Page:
The parables are much more than an example, they are a window into the greatness of God. We are his seed, nurtured by the living water which he gives us. We grow surrounded by thorns and threats and dangers, scorched by ridicule or complacency, choked by a society which understands little and lives even less of the faith we foster and struggle to spread.

But he who created the seed, and the soil, and the sower is also the One who keeps us safe, and leads us to salvation.

Friday, July 01, 2011

14th Sunday of the Year - Homily / Sermon

I am gentle and humble of heart (Matthew 11:29)


Gentle. Gentle.

I remember a prayer from my own childhood - or at least the start of a prayer - Gentle Jesus, meek and mild. Meek - that's a similar word - the meek shall inherit the earth.

Gentleness, meekness, humility are not very popular words or even ideas today. To the modern mind they seem to indicate weakness, a lack of self-assurance. We speak not of meekness or gentleness today, but assertiveness. People even go on courses for assertiveness training. I've never heard of anyone go on a course for training in meekness or humility, have you.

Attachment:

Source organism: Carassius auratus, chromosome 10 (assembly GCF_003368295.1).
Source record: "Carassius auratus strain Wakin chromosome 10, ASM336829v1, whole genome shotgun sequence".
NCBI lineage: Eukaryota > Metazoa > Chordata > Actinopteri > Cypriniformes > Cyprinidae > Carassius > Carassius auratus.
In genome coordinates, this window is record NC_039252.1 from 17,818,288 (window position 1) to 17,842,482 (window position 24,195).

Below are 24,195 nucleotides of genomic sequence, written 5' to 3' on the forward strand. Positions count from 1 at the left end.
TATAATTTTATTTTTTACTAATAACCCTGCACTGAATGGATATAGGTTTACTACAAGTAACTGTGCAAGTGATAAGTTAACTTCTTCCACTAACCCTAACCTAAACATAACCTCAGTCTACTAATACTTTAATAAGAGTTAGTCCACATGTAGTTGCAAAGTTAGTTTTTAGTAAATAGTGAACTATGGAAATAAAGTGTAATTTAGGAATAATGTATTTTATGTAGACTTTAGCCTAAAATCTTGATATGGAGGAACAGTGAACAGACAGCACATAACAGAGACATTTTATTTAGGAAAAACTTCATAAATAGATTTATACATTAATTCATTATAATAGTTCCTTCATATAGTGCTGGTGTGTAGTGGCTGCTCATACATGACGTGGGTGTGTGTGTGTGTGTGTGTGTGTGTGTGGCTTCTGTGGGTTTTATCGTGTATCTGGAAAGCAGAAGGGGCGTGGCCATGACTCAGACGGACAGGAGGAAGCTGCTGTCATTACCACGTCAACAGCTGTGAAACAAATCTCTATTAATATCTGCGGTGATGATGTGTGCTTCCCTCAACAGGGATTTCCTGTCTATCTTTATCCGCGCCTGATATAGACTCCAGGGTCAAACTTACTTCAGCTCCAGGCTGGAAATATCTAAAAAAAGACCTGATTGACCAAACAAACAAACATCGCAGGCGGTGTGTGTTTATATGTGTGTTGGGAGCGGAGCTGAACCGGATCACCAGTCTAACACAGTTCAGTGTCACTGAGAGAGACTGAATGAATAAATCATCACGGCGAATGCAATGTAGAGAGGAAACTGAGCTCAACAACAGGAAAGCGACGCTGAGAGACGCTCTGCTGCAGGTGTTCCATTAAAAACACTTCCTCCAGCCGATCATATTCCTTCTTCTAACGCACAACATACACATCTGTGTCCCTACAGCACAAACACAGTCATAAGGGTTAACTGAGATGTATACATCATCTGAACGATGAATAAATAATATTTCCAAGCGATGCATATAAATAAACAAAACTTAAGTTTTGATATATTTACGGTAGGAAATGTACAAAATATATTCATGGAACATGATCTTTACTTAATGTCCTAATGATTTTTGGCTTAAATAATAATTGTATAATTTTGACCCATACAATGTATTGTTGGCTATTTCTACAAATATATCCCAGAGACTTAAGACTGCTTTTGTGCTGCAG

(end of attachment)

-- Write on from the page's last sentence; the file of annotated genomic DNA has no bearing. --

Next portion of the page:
And when we think of Christ himself, perhaps the idea of his meekness or his gentleness now seems very wishy-washy, precious, and perhaps a bit sentimental. The modern mind prefers the image of Christ challenging the religious leaders of his day, turning over the tables in the temple, confronting the demons and casting them out.

But the opposite of gentleness,  humility, meekness is not assertiveness, but arrogance. Christ is gentle and humble not because he put up no resistance, but because the example he gives us is of a human being entirely aware of his subjection to God.

And when Christ lives in us we are not weak, we are not pushovers, we stand our ground or rather we stand God's ground - we are not self-assured, but God-assured. It is not our will, but his that is done.